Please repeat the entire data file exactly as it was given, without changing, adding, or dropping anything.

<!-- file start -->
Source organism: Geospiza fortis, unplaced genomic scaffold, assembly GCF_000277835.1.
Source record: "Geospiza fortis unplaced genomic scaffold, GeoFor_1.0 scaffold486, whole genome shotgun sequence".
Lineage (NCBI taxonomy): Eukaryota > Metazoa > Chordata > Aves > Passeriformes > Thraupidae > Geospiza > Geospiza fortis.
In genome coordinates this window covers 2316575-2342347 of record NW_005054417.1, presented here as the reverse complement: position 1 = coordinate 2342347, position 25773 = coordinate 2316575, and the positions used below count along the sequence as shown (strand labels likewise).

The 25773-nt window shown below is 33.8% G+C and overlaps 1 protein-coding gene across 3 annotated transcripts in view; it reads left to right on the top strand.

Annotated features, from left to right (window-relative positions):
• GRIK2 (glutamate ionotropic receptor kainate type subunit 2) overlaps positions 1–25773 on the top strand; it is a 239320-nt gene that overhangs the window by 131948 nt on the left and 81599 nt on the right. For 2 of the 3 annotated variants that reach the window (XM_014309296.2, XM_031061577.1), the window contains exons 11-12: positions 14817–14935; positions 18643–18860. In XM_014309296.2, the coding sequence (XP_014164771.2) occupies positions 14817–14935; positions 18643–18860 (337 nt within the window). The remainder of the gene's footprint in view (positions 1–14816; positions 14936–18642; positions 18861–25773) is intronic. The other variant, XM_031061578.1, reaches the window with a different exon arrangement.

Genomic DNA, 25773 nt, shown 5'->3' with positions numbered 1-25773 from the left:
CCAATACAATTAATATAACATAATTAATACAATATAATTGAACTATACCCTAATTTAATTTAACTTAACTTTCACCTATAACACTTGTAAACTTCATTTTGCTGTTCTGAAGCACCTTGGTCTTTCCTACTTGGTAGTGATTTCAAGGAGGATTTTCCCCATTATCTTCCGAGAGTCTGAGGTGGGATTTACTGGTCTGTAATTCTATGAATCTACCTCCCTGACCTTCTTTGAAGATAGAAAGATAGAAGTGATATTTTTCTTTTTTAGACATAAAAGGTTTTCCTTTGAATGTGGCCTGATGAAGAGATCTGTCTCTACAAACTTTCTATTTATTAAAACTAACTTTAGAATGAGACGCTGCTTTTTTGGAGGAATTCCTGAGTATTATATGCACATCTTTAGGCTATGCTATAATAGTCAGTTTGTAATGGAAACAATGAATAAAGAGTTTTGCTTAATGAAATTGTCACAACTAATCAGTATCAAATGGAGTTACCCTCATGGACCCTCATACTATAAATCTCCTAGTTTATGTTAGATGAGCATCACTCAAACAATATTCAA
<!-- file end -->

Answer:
Source organism: Geospiza fortis, unplaced genomic scaffold, assembly GCF_000277835.1.
Source record: "Geospiza fortis unplaced genomic scaffold, GeoFor_1.0 scaffold486, whole genome shotgun sequence".
Lineage (NCBI taxonomy): Eukaryota > Metazoa > Chordata > Aves > Passeriformes > Thraupidae > Geospiza > Geospiza fortis.
In genome coordinates this window covers 2316575-2342347 of record NW_005054417.1, presented here as the reverse complement: position 1 = coordinate 2342347, position 25773 = coordinate 2316575, and the positions used below count along the sequence as shown (strand labels likewise).

The 25773-nt window shown below is 33.8% G+C and overlaps 1 protein-coding gene across 3 annotated transcripts in view; it reads left to right on the top strand.

Annotated features, from left to right (window-relative positions):
• GRIK2 (glutamate ionotropic receptor kainate type subunit 2) overlaps positions 1–25773 on the top strand; it is a 239320-nt gene that overhangs the window by 131948 nt on the left and 81599 nt on the right. For 2 of the 3 annotated variants that reach the window (XM_014309296.2, XM_031061577.1), the window contains exons 11-12: positions 14817–14935; positions 18643–18860. In XM_014309296.2, the coding sequence (XP_014164771.2) occupies positions 14817–14935; positions 18643–18860 (337 nt within the window). The remainder of the gene's footprint in view (positions 1–14816; positions 14936–18642; positions 18861–25773) is intronic. The other variant, XM_031061578.1, reaches the window with a different exon arrangement.

Genomic DNA, 25773 nt, shown 5'->3' with positions numbered 1-25773 from the left:
CCAATACAATTAATATAACATAATTAATACAATATAATTGAACTATACCCTAATTTAATTTAACTTAACTTTCACCTATAACACTTGTAAACTTCATTTTGCTGTTCTGAAGCACCTTGGTCTTTCCTACTTGGTAGTGATTTCAAGGAGGATTTTCCCCATTATCTTCCGAGAGTCTGAGGTGGGATTTACTGGTCTGTAATTCTATGAATCTACCTCCCTGACCTTCTTTGAAGATAGAAAGATAGAAGTGATATTTTTCTTTTTTAGACATAAAAGGTTTTCCTTTGAATGTGGCCTGATGAAGAGATCTGTCTCTACAAACTTTCTATTTATTAAAACTAACTTTAGAATGAGACGCTGCTTTTTTGGAGGAATTCCTGAGTATTATATGCACATCTTTAGGCTATGCTATAATAGTCAGTTTGTAATGGAAACAATGAATAAAGAGTTTTGCTTAATGAAATTGTCACAACTAATCAGTATCAAATGGAGTTACCCTCATGGACCCTCATACTATAAATCTCCTAGTTTATGTTAGATGAGCATCACTCAAACAATATTCAA